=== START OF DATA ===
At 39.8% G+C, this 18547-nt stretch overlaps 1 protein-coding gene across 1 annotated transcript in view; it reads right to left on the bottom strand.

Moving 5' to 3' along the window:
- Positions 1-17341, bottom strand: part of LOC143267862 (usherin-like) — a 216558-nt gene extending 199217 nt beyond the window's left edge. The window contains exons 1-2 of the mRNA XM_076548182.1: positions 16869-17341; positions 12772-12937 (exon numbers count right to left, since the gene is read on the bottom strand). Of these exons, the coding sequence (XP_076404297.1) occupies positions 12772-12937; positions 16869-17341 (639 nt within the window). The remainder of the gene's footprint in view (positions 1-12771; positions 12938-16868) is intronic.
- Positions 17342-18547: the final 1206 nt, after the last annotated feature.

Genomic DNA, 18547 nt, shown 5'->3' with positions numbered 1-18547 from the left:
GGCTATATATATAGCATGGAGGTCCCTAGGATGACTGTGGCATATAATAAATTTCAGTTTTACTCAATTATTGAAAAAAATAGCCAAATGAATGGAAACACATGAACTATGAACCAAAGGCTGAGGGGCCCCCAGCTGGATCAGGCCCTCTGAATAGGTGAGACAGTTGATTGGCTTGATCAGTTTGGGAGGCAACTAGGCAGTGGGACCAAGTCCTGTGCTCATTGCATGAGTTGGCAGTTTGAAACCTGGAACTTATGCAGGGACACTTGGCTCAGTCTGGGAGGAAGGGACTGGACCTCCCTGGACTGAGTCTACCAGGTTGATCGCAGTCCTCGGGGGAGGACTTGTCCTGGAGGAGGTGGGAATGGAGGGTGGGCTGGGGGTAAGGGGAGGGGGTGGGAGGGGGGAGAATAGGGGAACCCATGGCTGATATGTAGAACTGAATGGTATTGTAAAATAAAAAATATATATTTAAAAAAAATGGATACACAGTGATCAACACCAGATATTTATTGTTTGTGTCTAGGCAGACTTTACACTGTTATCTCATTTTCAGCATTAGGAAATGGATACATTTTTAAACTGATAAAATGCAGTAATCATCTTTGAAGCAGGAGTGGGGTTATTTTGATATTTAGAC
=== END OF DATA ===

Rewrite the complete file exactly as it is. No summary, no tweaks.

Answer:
At 39.8% G+C, this 18547-nt stretch overlaps 1 protein-coding gene across 1 annotated transcript in view; it reads right to left on the bottom strand.

Moving 5' to 3' along the window:
- Positions 1-17341, bottom strand: part of LOC143267862 (usherin-like) — a 216558-nt gene extending 199217 nt beyond the window's left edge. The window contains exons 1-2 of the mRNA XM_076548182.1: positions 16869-17341; positions 12772-12937 (exon numbers count right to left, since the gene is read on the bottom strand). Of these exons, the coding sequence (XP_076404297.1) occupies positions 12772-12937; positions 16869-17341 (639 nt within the window). The remainder of the gene's footprint in view (positions 1-12771; positions 12938-16868) is intronic.
- Positions 17342-18547: the final 1206 nt, after the last annotated feature.

Genomic DNA, 18547 nt, shown 5'->3' with positions numbered 1-18547 from the left:
GGCTATATATATAGCATGGAGGTCCCTAGGATGACTGTGGCATATAATAAATTTCAGTTTTACTCAATTATTGAAAAAAATAGCCAAATGAATGGAAACACATGAACTATGAACCAAAGGCTGAGGGGCCCCCAGCTGGATCAGGCCCTCTGAATAGGTGAGACAGTTGATTGGCTTGATCAGTTTGGGAGGCAACTAGGCAGTGGGACCAAGTCCTGTGCTCATTGCATGAGTTGGCAGTTTGAAACCTGGAACTTATGCAGGGACACTTGGCTCAGTCTGGGAGGAAGGGACTGGACCTCCCTGGACTGAGTCTACCAGGTTGATCGCAGTCCTCGGGGGAGGACTTGTCCTGGAGGAGGTGGGAATGGAGGGTGGGCTGGGGGTAAGGGGAGGGGGTGGGAGGGGGGAGAATAGGGGAACCCATGGCTGATATGTAGAACTGAATGGTATTGTAAAATAAAAAATATATATTTAAAAAAAATGGATACACAGTGATCAACACCAGATATTTATTGTTTGTGTCTAGGCAGACTTTACACTGTTATCTCATTTTCAGCATTAGGAAATGGATACATTTTTAAACTGATAAAATGCAGTAATCATCTTTGAAGCAGGAGTGGGGTTATTTTGATATTTAGAC